Nana's Cooking School - AMFT Eclairs
    I have tried techniques I have never heard, tasted food I was certain would be horrible, and came away from this project with the understanding that you simply have to try. 
    Proud of lessons at Nana's

    One of the techniques I have learned was to make ganache. The first time that came up I thought that I would not be able to make it work, however it turned out quite easy and I was so proud. Over the years I had made many fruit tarts but I then found Dorie's recipe to be so easy and delicious that I haven't used anything else since. I learned to make gravlax, something that always fascinated me, and I actually ate it ! And then there is the dreaded scallop....five recipes in the book called for scallops. It wasn't until doing the make up recipes that I finally tried one and actually liked it. (to Hubby they are up there with mussels, which isn't a good thing)

    Nana's cooking school- ready to share.

    I have found this all so rewarding and I hope that every young person will attempt to learn how to cook, learn about proper nutrition and not be afraid to try anything.

    Years after Nana's Cooking School- the student meets Dorie.

    Per Tricia ~
    What I have learned from "Around My French Table" is that cooking, as well as enjoying what you have prepared, is much more fun as a team effort. Sharing and helping each other, as in all aspects of life, is the way to go. Win win. Really.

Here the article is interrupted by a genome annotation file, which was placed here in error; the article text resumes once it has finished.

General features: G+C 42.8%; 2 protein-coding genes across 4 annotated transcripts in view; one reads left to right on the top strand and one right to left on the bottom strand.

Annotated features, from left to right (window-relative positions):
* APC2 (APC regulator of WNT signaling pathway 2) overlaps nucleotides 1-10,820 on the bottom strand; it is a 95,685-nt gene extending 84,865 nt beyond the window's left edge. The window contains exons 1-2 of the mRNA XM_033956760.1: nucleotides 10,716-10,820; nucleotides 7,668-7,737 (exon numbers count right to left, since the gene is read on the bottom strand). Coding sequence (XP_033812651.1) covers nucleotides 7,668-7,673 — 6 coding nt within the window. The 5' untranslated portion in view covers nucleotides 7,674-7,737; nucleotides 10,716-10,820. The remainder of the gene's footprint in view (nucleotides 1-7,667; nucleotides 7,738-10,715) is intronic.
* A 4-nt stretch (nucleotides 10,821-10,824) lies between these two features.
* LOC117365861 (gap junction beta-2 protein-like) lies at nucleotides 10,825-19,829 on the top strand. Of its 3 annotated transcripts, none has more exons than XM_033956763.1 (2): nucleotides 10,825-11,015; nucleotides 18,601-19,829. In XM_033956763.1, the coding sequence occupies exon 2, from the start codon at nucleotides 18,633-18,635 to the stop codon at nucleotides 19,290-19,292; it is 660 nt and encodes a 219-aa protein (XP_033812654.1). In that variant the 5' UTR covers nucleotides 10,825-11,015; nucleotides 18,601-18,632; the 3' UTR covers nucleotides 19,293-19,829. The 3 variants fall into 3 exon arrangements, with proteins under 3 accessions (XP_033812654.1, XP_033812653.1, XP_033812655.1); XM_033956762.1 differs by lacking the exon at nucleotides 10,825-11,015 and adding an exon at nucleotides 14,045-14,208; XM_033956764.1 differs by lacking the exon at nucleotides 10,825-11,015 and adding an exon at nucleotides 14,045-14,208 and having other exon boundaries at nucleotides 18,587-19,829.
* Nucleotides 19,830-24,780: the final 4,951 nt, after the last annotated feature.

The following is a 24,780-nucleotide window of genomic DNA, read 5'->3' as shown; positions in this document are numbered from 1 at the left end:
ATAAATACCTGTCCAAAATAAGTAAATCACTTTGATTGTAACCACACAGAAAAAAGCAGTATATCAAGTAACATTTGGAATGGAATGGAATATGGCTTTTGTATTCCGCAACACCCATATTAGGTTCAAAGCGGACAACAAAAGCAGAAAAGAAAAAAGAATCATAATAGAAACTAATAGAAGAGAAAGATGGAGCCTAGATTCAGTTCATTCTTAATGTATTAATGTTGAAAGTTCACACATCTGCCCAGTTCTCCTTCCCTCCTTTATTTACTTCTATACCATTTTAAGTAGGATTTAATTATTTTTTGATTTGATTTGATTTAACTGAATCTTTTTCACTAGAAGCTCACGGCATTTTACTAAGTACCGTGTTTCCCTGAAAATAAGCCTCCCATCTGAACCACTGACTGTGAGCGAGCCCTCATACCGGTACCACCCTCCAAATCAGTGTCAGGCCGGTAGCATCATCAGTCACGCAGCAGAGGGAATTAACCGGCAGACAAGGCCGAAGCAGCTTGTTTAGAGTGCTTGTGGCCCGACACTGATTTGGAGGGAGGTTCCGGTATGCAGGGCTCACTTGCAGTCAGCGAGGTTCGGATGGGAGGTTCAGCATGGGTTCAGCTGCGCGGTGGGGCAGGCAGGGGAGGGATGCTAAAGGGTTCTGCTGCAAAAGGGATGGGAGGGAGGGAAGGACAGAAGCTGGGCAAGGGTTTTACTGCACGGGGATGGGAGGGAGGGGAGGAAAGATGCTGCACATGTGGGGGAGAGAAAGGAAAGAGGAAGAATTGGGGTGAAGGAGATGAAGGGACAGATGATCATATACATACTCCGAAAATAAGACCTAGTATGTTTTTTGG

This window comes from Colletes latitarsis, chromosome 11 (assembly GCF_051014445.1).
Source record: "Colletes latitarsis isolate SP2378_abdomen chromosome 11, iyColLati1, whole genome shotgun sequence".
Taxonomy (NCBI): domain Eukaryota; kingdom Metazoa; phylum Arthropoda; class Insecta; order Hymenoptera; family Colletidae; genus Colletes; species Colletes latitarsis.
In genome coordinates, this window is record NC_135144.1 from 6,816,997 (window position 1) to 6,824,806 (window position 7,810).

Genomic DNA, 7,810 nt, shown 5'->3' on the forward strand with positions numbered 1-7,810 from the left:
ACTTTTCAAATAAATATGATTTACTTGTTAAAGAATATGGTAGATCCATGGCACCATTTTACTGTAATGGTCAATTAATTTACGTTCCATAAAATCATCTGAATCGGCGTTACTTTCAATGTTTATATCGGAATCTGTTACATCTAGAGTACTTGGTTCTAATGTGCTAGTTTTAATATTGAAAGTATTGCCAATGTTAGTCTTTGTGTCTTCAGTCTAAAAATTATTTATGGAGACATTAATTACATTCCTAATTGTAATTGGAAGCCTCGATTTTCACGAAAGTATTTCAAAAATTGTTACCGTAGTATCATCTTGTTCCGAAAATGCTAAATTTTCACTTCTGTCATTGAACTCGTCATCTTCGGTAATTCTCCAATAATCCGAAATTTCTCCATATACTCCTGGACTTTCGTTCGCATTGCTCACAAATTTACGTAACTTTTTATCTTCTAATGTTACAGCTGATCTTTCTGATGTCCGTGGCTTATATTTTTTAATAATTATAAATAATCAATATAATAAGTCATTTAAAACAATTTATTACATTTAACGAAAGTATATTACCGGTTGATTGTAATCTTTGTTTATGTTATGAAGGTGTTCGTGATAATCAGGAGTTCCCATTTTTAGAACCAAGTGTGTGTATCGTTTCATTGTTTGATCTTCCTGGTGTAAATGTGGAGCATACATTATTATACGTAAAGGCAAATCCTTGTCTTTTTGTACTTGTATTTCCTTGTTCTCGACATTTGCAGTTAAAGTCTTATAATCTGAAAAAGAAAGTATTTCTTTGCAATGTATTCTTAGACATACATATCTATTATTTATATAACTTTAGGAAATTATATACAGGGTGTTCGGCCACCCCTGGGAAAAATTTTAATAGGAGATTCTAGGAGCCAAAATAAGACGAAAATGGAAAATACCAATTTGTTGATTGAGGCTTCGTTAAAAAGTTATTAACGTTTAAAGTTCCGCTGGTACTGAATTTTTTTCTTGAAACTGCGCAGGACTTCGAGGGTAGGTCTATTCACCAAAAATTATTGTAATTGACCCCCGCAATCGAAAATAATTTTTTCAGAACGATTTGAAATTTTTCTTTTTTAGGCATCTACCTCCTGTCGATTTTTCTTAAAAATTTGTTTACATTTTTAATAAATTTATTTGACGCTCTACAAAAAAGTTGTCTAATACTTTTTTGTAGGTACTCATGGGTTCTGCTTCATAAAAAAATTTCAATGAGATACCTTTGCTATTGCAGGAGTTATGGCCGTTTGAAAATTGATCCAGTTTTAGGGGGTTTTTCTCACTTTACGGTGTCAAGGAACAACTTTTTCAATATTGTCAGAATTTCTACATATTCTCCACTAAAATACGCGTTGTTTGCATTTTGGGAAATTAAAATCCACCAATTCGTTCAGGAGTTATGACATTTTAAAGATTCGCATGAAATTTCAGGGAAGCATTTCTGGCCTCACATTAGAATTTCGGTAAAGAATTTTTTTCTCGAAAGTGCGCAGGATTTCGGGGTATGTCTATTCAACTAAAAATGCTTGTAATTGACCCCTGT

While Nana and I went into this adventure believing we would simply "test" a recipe and report back to the "internet" each week, the results have been more revolutionary than that. We have made cooking friends all over the world. Ones that know we like to source our flour locally when we can and that we break for fresh cheesecake when on vacation. Our families and friends know that we need taste testers with open minds and a love of food not only each Friday, but each meal. And they want in. Because getting there is half the fun. 

    We have learned that when things sound difficult or the ingredients have us thinking we will not like it before we have tried it, we had better go back to our youth when we were told to "just try it". Because that is also a pearl of wisdom. And Dorie has given us many such pearls. (Tuna and Mango Ceviche...I am looking at you).